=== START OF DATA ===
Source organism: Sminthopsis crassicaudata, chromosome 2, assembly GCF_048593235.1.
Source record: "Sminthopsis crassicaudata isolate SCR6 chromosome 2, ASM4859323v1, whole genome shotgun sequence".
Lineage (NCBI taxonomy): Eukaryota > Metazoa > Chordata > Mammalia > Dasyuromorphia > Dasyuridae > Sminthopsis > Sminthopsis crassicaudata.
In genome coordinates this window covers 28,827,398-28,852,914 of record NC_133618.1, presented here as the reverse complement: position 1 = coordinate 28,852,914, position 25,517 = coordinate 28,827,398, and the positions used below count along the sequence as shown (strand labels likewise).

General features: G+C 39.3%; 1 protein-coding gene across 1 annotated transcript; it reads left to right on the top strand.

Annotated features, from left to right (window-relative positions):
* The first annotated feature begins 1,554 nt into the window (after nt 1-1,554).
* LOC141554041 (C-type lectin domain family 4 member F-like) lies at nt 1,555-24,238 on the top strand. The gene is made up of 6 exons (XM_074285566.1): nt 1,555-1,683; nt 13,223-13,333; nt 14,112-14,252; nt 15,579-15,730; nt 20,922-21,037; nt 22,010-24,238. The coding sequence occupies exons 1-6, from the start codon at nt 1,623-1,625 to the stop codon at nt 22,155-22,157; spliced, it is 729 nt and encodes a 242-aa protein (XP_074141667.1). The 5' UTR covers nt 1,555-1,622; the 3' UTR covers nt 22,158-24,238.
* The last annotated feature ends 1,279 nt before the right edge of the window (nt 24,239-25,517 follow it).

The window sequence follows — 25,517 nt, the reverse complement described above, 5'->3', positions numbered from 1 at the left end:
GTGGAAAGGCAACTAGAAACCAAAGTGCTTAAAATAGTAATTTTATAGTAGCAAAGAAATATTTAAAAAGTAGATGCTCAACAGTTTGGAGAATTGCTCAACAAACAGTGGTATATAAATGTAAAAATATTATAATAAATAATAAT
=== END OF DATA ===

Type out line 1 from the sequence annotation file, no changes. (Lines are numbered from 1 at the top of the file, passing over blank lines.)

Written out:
Source organism: Sminthopsis crassicaudata, chromosome 2, assembly GCF_048593235.1.